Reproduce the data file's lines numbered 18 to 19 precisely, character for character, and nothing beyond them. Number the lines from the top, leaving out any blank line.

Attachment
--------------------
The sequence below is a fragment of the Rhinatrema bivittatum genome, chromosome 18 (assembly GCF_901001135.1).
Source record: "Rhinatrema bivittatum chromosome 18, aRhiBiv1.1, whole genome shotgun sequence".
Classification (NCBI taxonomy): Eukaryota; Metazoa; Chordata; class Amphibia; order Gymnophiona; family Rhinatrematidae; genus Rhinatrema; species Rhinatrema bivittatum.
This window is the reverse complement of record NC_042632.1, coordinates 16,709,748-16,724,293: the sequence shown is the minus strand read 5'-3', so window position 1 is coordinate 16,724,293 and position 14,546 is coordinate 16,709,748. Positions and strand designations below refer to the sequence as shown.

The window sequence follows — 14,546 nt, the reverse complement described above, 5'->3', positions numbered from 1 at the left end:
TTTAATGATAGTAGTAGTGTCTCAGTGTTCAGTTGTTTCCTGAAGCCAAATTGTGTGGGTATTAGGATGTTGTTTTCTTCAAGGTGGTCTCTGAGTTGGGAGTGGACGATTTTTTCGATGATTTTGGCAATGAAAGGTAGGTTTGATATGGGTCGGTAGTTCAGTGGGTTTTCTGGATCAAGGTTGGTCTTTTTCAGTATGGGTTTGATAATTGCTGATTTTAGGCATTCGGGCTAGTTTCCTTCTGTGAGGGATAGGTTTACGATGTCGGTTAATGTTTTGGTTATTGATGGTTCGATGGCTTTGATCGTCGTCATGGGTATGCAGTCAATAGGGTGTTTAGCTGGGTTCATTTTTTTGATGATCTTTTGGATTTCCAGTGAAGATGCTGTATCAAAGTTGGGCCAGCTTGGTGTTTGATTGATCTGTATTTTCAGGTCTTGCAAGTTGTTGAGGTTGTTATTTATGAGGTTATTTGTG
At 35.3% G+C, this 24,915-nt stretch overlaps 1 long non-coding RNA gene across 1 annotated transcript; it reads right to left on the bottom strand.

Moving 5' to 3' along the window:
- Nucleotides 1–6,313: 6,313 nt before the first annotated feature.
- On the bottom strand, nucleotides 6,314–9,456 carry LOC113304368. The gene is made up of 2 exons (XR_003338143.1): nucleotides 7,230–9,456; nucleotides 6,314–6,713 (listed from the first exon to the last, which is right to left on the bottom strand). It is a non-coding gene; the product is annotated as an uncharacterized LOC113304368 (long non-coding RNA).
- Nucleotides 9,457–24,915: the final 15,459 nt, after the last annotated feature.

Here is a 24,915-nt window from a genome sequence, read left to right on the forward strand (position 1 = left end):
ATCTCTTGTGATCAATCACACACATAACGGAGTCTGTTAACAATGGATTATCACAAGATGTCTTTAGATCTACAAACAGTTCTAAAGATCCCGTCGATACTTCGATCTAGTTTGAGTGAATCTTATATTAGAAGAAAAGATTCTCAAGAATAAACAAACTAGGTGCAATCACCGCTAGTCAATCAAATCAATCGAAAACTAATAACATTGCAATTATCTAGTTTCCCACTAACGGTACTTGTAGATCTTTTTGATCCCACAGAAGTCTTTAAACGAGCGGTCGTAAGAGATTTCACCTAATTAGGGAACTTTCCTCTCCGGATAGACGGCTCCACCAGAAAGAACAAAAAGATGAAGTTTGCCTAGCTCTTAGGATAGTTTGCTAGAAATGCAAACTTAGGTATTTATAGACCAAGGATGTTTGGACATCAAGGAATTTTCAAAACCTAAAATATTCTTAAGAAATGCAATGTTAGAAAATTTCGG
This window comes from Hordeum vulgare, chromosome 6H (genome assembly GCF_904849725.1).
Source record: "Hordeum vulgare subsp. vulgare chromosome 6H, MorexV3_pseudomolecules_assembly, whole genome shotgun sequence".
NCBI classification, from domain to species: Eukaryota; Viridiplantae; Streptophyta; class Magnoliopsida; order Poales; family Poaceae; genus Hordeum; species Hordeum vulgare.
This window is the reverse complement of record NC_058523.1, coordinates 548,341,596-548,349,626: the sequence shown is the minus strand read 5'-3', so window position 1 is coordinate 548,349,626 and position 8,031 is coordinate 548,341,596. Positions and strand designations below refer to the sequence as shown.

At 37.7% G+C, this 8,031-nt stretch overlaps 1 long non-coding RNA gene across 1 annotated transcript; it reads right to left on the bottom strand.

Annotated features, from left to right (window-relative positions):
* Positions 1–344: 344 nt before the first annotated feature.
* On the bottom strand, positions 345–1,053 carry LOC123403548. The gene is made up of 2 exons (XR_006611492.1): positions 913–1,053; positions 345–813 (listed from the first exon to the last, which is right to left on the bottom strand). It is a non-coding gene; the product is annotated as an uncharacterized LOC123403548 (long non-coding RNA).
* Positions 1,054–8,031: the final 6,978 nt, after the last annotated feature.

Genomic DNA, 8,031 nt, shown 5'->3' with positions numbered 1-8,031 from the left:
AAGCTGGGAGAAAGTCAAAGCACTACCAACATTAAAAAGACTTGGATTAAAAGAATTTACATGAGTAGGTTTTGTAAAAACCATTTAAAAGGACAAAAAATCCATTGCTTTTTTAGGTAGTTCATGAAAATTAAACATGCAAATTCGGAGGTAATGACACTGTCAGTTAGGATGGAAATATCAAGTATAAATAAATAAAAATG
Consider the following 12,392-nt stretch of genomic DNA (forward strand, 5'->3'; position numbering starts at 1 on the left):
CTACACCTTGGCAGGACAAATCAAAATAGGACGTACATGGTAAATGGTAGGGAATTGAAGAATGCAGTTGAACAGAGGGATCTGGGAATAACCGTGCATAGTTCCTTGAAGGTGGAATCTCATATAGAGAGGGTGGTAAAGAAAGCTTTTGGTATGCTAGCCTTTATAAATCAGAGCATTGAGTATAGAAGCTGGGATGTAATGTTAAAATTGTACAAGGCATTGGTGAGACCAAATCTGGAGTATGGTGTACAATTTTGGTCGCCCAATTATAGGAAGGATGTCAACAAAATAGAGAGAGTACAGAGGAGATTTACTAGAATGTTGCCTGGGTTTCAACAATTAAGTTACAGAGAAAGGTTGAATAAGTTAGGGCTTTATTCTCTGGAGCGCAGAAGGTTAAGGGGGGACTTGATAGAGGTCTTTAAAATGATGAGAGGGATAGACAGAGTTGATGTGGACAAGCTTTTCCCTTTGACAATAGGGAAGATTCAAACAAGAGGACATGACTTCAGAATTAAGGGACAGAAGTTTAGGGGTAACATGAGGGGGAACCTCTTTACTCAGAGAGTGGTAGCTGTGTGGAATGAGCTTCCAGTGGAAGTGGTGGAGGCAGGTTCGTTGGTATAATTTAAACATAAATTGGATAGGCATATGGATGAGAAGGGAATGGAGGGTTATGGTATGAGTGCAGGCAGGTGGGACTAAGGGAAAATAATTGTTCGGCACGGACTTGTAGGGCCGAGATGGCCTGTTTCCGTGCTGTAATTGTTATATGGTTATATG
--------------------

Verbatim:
At 37.7% G+C, this 8,031-nt stretch overlaps 1 long non-coding RNA gene across 1 annotated transcript; it reads right to left on the bottom strand.

Annotated features, from left to right (window-relative positions):